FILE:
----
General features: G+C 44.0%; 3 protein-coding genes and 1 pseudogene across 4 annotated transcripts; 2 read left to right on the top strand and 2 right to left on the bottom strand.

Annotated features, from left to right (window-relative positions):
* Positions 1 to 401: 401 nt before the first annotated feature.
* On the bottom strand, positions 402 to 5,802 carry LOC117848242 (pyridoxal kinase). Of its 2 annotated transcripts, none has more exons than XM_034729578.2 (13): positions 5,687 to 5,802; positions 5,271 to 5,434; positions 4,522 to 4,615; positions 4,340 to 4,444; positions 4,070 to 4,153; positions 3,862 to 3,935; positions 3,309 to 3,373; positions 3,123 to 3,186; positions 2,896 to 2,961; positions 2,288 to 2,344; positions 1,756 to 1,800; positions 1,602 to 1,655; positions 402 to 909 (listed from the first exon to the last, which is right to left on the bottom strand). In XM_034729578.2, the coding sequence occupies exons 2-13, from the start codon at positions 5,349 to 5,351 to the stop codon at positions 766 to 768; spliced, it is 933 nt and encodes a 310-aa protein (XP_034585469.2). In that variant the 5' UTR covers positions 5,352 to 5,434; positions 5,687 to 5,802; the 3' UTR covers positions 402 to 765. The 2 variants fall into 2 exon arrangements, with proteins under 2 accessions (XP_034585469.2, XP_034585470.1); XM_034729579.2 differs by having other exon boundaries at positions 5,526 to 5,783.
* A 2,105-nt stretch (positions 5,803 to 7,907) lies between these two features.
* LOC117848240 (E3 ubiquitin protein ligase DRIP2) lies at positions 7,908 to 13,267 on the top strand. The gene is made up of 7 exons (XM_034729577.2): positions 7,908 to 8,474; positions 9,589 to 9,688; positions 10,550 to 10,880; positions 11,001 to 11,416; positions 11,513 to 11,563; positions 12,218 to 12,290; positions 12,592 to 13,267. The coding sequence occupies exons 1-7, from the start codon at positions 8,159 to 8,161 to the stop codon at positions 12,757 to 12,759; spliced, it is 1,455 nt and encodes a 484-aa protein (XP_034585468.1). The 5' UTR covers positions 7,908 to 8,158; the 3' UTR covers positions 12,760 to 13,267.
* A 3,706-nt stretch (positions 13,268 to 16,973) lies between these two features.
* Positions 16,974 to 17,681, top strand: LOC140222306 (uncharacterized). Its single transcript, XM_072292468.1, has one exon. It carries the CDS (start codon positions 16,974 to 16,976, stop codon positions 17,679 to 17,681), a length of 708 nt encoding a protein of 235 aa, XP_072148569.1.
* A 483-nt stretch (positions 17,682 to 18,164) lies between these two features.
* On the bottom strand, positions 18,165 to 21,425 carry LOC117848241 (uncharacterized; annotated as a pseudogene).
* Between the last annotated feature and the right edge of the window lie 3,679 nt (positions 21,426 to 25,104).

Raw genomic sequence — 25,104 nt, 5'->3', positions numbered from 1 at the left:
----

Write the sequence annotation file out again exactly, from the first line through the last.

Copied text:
General features: G+C 44.0%; 3 protein-coding genes and 1 pseudogene across 4 annotated transcripts; 2 read left to right on the top strand and 2 right to left on the bottom strand.

Annotated features, from left to right (window-relative positions):
* Positions 1 to 401: 401 nt before the first annotated feature.
* On the bottom strand, positions 402 to 5,802 carry LOC117848242 (pyridoxal kinase). Of its 2 annotated transcripts, none has more exons than XM_034729578.2 (13): positions 5,687 to 5,802; positions 5,271 to 5,434; positions 4,522 to 4,615; positions 4,340 to 4,444; positions 4,070 to 4,153; positions 3,862 to 3,935; positions 3,309 to 3,373; positions 3,123 to 3,186; positions 2,896 to 2,961; positions 2,288 to 2,344; positions 1,756 to 1,800; positions 1,602 to 1,655; positions 402 to 909 (listed from the first exon to the last, which is right to left on the bottom strand). In XM_034729578.2, the coding sequence occupies exons 2-13, from the start codon at positions 5,349 to 5,351 to the stop codon at positions 766 to 768; spliced, it is 933 nt and encodes a 310-aa protein (XP_034585469.2). In that variant the 5' UTR covers positions 5,352 to 5,434; positions 5,687 to 5,802; the 3' UTR covers positions 402 to 765. The 2 variants fall into 2 exon arrangements, with proteins under 2 accessions (XP_034585469.2, XP_034585470.1); XM_034729579.2 differs by having other exon boundaries at positions 5,526 to 5,783.
* A 2,105-nt stretch (positions 5,803 to 7,907) lies between these two features.
* LOC117848240 (E3 ubiquitin protein ligase DRIP2) lies at positions 7,908 to 13,267 on the top strand. The gene is made up of 7 exons (XM_034729577.2): positions 7,908 to 8,474; positions 9,589 to 9,688; positions 10,550 to 10,880; positions 11,001 to 11,416; positions 11,513 to 11,563; positions 12,218 to 12,290; positions 12,592 to 13,267. The coding sequence occupies exons 1-7, from the start codon at positions 8,159 to 8,161 to the stop codon at positions 12,757 to 12,759; spliced, it is 1,455 nt and encodes a 484-aa protein (XP_034585468.1). The 5' UTR covers positions 7,908 to 8,158; the 3' UTR covers positions 12,760 to 13,267.
* A 3,706-nt stretch (positions 13,268 to 16,973) lies between these two features.
* Positions 16,974 to 17,681, top strand: LOC140222306 (uncharacterized). Its single transcript, XM_072292468.1, has one exon. It carries the CDS (start codon positions 16,974 to 16,976, stop codon positions 17,679 to 17,681), a length of 708 nt encoding a protein of 235 aa, XP_072148569.1.
* A 483-nt stretch (positions 17,682 to 18,164) lies between these two features.
* On the bottom strand, positions 18,165 to 21,425 carry LOC117848241 (uncharacterized; annotated as a pseudogene).
* Between the last annotated feature and the right edge of the window lie 3,679 nt (positions 21,426 to 25,104).

Raw genomic sequence — 25,104 nt, 5'->3', positions numbered from 1 at the left: